Although the name suggests the disease affects only the kidneys, development of fluid-filled cysts can spread to the liver, the pancreas, and other organs. While a healthy kidney is about the size of a fist, a kidney filled with cysts from polycystic kidney disease (PKD) can grow to be about the size of a football weigh up to 30 pounds
Regulus Therapeutics announced today FDA has granted the company orphan drug designation for RGLS4326, an investigational therapy being studied to treat autosomal dominant polycystic kidney disease (ADPKD), the most common type of a group of genetic disorders that lead to end-stage renal disease, morbidity, and early death.
ADPKD is caused by mutations in the PKD1 or PDK2 genes. If one parent has the disease, each child has a 50% chance of inheriting it; this form accounts for 90% of the cases.
Other cases are caused by autosomal recessive PKD, when mutations are inherited from both parents who do not have the disease. Both parents must be carrying the mutation but neither may be aware of it. Each child may have a 25% chance of developing PKD.
Although the name suggests the disease affects only the kidneys, development of fluid-filled cysts can spread to the liver, the pancreas, and other organs. While a healthy kidney is about the size of a fist, a kidney filled with cysts from PKD can grow to be about the size of a football weigh up to 30 pounds. Patients with PKD also experience heart valve problems, hypertension, urinary tract infections, colon problems, and significant pain. They can suffer brain aneurysms or strokes. An estimated 500,000 people have PKD.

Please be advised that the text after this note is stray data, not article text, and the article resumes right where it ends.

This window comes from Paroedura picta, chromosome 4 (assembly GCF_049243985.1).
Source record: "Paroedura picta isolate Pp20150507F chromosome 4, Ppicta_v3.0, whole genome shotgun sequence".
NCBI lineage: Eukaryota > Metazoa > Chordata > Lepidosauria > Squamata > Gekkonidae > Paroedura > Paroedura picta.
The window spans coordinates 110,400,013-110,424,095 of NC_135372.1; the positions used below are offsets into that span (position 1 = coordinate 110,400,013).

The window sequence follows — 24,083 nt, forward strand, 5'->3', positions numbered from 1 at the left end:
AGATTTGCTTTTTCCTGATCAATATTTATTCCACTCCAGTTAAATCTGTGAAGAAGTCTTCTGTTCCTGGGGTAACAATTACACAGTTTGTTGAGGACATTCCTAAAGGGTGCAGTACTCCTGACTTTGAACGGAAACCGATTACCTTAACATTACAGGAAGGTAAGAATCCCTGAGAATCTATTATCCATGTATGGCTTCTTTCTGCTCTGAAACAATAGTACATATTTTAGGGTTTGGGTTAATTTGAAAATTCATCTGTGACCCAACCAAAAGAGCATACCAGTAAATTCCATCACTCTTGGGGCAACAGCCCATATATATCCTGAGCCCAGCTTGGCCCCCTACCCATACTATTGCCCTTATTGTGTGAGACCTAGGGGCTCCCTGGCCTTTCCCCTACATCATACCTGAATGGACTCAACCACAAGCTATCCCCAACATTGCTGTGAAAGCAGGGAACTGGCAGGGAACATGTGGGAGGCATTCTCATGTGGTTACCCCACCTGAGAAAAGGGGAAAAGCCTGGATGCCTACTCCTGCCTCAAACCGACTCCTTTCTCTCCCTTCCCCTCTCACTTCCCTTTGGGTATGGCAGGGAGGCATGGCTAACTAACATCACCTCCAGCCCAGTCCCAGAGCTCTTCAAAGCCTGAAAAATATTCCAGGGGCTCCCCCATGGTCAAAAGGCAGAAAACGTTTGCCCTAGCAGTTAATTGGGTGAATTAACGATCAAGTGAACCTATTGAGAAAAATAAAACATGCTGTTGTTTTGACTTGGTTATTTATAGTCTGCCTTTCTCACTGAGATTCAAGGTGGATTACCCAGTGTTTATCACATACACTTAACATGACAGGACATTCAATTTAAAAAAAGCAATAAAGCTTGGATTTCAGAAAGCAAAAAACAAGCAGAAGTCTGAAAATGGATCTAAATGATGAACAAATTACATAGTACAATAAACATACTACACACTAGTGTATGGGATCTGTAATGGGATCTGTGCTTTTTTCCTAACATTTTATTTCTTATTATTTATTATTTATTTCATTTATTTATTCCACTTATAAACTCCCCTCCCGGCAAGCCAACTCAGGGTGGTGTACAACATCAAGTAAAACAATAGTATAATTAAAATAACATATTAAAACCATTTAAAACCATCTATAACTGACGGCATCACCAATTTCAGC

The investigational therapy, RGLS4326, is a novel oligonucleotide that inhibits miR-17, a microRNA precursor family; the therapy is designed to preferentially target the kidney. Preclinical studies demonstrated an ability to directly regulate PKD1 and PKD2, reducing cyst growth in both human and in vitro ADPKD models. Early work has shown an ability the reduce the spread of cysts and improve kidney function in mice.
Last week, the company announced it had completed a dosing study in healthy volunteers. It is beginning a phase 1b study in patients with ADPKD to study short-term treatment with the study drug to examine safety, tolerability, pharmacokinetics, and changes in disease biomarkers.
The drug’s Investigational New Drug application is on partial clinical hold with FDA, until a second set of requirements have been met.
"This is an important milestone for our APDKD program and our efforts to address the significant unmet medical needs with this disease,” Jay Hagan, CEO of Regulus, said in a statement.